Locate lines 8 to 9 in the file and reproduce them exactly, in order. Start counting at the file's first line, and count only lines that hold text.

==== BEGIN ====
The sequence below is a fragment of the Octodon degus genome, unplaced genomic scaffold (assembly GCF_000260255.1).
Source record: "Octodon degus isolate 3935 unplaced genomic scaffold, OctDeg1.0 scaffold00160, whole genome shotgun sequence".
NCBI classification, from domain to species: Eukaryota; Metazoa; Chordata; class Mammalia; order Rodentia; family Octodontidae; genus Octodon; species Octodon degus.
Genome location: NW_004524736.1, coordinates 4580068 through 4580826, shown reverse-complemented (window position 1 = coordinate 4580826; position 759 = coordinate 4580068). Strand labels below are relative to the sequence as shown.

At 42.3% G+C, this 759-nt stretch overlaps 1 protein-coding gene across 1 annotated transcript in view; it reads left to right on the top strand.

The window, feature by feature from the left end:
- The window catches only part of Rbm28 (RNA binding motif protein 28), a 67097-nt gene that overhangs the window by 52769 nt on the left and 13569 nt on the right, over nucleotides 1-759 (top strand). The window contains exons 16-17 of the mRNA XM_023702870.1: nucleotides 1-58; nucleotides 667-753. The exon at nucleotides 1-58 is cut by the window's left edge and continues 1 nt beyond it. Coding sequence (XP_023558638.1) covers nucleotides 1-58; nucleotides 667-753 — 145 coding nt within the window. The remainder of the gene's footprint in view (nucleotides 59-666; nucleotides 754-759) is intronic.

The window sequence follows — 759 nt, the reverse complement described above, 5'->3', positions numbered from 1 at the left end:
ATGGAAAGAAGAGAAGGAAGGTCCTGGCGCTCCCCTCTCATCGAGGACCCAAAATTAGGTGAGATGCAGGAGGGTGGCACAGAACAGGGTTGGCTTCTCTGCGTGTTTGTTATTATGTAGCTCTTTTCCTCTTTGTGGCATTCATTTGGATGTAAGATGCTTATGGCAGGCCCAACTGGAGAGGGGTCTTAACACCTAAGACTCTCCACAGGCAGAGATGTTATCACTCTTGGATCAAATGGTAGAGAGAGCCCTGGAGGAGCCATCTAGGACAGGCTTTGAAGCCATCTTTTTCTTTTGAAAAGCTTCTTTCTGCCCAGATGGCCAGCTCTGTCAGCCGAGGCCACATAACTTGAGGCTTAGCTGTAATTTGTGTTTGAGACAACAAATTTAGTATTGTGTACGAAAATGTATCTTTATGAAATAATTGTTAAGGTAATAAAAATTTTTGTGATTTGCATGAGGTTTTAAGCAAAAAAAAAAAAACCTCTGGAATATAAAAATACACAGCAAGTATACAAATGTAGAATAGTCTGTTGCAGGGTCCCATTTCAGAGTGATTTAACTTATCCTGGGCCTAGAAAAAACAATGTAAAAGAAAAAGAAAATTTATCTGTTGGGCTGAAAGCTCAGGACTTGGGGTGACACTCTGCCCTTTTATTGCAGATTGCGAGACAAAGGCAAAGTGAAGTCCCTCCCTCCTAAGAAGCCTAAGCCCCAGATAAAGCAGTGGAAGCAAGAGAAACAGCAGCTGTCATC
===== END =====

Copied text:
The window sequence follows — 759 nt, the reverse complement described above, 5'->3', positions numbered from 1 at the left end:
ATGGAAAGAAGAGAAGGAAGGTCCTGGCGCTCCCCTCTCATCGAGGACCCAAAATTAGGTGAGATGCAGGAGGGTGGCACAGAACAGGGTTGGCTTCTCTGCGTGTTTGTTATTATGTAGCTCTTTTCCTCTTTGTGGCATTCATTTGGATGTAAGATGCTTATGGCAGGCCCAACTGGAGAGGGGTCTTAACACCTAAGACTCTCCACAGGCAGAGATGTTATCACTCTTGGATCAAATGGTAGAGAGAGCCCTGGAGGAGCCATCTAGGACAGGCTTTGAAGCCATCTTTTTCTTTTGAAAAGCTTCTTTCTGCCCAGATGGCCAGCTCTGTCAGCCGAGGCCACATAACTTGAGGCTTAGCTGTAATTTGTGTTTGAGACAACAAATTTAGTATTGTGTACGAAAATGTATCTTTATGAAATAATTGTTAAGGTAATAAAAATTTTTGTGATTTGCATGAGGTTTTAAGCAAAAAAAAAAAAACCTCTGGAATATAAAAATACACAGCAAGTATACAAATGTAGAATAGTCTGTTGCAGGGTCCCATTTCAGAGTGATTTAACTTATCCTGGGCCTAGAAAAAACAATGTAAAAGAAAAAGAAAATTTATCTGTTGGGCTGAAAGCTCAGGACTTGGGGTGACACTCTGCCCTTTTATTGCAGATTGCGAGACAAAGGCAAAGTGAAGTCCCTCCCTCCTAAGAAGCCTAAGCCCCAGATAAAGCAGTGGAAGCAAGAGAAACAGCAGCTGTCATC